Contaminated Exide plant in Vernon is turned over to state environmental trust

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The closed Exide Technologies lead-acid battery recycling plant in Vernon is partially enclosed in plastic to prevent the release of lead and other contaminants in this undated photo. (Al Seib / Los Angeles Times)

The closed Exide Technologies lead-acid battery recycling plant in Vernon is partially enclosed in plastic to prevent the release of lead and other contaminants in this undated photo. (Al Seib / Los Angeles Times)

A state environmental trust will take over a battery recycling plant in Southern California to prevent its bankrupt owners from abandoning the heavily contaminated facility.

The Department of Toxic Substances Control says the trust will assume responsibility for the Exide plant in Vernon.

Exide is responsible for creating the trust. Once it’s formed, a court-approved trustee will take ownership and control cleanup efforts.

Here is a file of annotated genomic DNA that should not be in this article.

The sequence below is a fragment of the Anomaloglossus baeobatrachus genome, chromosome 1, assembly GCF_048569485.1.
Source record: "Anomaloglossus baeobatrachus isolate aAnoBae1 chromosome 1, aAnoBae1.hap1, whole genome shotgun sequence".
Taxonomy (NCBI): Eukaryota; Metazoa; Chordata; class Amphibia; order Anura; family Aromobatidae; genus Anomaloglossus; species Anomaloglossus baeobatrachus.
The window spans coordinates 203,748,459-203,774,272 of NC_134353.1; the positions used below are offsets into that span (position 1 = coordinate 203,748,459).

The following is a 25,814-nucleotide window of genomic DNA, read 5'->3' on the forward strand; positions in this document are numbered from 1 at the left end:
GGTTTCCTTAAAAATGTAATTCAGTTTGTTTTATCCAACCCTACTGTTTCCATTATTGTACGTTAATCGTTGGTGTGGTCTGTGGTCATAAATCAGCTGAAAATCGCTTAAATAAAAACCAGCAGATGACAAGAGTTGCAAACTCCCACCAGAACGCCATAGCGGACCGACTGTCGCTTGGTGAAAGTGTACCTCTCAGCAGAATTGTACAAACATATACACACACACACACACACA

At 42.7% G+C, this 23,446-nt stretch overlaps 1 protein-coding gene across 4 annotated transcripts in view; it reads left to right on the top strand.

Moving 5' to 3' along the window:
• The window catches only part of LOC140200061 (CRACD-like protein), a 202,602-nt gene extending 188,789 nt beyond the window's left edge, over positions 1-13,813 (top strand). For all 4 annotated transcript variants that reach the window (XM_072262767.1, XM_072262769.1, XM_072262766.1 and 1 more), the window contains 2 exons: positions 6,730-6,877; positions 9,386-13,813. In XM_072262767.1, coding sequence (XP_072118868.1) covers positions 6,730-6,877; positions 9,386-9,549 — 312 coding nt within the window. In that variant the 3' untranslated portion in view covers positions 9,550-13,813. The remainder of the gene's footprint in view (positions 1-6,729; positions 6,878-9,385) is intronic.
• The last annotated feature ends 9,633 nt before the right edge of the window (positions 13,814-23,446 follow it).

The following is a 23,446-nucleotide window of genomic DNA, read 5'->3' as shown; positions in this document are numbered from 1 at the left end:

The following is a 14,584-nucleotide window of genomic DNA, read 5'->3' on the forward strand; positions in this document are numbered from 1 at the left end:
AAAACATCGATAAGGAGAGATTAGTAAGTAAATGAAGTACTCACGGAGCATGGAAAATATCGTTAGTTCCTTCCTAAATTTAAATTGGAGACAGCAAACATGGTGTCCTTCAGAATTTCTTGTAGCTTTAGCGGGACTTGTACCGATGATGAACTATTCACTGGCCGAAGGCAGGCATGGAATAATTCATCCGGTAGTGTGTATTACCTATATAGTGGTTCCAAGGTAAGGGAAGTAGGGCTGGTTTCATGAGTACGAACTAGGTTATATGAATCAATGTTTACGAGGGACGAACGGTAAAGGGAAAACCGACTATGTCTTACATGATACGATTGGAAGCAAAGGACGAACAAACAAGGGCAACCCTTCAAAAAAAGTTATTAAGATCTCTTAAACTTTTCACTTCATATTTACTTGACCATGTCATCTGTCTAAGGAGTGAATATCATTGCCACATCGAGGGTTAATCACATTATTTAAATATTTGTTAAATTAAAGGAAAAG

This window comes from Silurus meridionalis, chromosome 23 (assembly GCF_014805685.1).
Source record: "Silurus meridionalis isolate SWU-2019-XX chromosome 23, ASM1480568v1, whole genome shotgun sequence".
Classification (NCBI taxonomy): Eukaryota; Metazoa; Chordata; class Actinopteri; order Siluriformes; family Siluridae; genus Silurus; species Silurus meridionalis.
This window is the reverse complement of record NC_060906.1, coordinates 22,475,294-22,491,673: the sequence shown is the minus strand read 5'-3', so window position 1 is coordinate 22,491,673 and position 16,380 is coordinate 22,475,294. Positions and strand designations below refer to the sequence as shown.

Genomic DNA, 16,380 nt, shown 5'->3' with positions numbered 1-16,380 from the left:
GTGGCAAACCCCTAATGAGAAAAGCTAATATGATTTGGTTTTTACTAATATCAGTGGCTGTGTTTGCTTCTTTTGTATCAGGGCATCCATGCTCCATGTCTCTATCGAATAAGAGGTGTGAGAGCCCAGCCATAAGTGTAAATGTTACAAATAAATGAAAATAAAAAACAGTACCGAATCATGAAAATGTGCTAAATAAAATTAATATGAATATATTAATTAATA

The Exide plant recycled 11 million lead-acid batteries a year until it was forced to shut down in 2015.

High concentrations of lead dust from the plant settled in the soil around thousands of homes.

On Monday, residents of the zone surrounding the plant marched to downtown Los Angeles to protest a bankruptcy court’s decision to allow the company to abandon the site.

Some brought bags of dirt from lead-polluted yards and threw them over a fence onto the steps of a federal courthouse, the Los Angeles Times reports.

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